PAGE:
“Every man must be swift about hearing, slow about speaking, slow about wrath.”—JAS. 1:19.
1, 2. How do parents and children generally feel about one another, but what difficulty do they sometimes face?
“IF YOU were to somehow find out that your parents were going to die tomorrow, what would you most want to tell them today?” That was a question put to hundreds of children in the United States. Rather than focusing on any existing problems and differences that might have been troubling them, some 95 percent said that they would tell their parents: “I’m sorry” and “I love you so much.”—For Parents Only, by Shaunti Feldhahn and Lisa Rice.
2 Generally, children love their parents, and parents love their children. This is especially true in Christian households. Although parents and children yearn to be close to one another, communication is sometimes difficult. Even when conversation may otherwise be frank and open, why are some topics avoided entirely? What are some barriers to good communication? How may they be overcome?
‘BUY OUT’ TIME TO COMMUNICATE
3. (a) Why is good communication a challenge for many families? (b) Why was spending time together not a problem for families in ancient Israel?
3 Many families find that it is difficult to have enough time for meaningful communication. That was not always the case. Moses instructed Israelite fathers: “You must inculcate [God’s words] in your son and speak of them when you sit in your house and when you walk on the road and when you lie down and when you get up.” (Deut. 6:6, 7) Children spent the day either with their mother at home or with their father in the fields or at his workplace. There was plenty of time for children and parents to be together and converse. Consequently, parents were in a position to get to know the needs, desires, and personality of their children. Likewise, there was time and sufficient opportunity for children to get to know their parents well.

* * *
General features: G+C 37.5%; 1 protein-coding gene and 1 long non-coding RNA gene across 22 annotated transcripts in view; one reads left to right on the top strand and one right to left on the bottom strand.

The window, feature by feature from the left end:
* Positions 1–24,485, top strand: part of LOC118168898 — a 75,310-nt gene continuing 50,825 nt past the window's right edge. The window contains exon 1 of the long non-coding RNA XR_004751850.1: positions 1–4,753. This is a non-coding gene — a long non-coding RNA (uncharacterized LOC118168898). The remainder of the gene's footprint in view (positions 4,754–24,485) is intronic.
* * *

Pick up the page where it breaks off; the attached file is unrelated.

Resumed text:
4. Why is communication a problem in many families today?
4 How different life is today! In some countries, children begin preschool at an early age, sometimes when they are only two years old. Many fathers and mothers work at jobs away from home. During the little time that parents and children are together, communication competes with and often loses out to computers, television, and other electronic media. In many cases, children and parents live separate lives; they are virtual strangers. Meaningful conversation may be almost nonexistent.
5, 6. How do some parents ‘buy out’ more time to spend with their children?
5 Can you ‘buy out’ time from other things so as to spend more of it with your family? (Read Ephesians 5:15, 16.) Some families agree to limit television viewing or computer use. Others strive to have at least one meal together each day. And what a fine opportunity the arrangement of family worship offers for parents and children to draw close to one another and discuss spiritual matters calmly! Setting aside an hour or so a week for this purpose is a good start, but more is needed to open the door to deep conversation. For that, regular and frequent communication is a must. Before your young one heads out for school, say something encouraging, discuss the daily text, or offer a prayer with your child. Doing so can make a great difference in his or her day.
6 Some parents have been able to make changes in their lifestyle so as to spend more time with their young ones. For instance, Laura,* a mother of two young children, left a full-time job for this reason. She says: “In the morning all of us were rushing out the door to get to work or school. When I returned home in the evening, my children were already asleep, having been put to bed by a nanny. My giving up the job has meant that we have to manage with less money, but I feel that I am now in touch with my children’s thoughts and problems. I listen to what they say in prayer and can guide them, encourage them, and teach them.”
BE “SWIFT ABOUT HEARING”
7. What is a common complaint of both children and parents?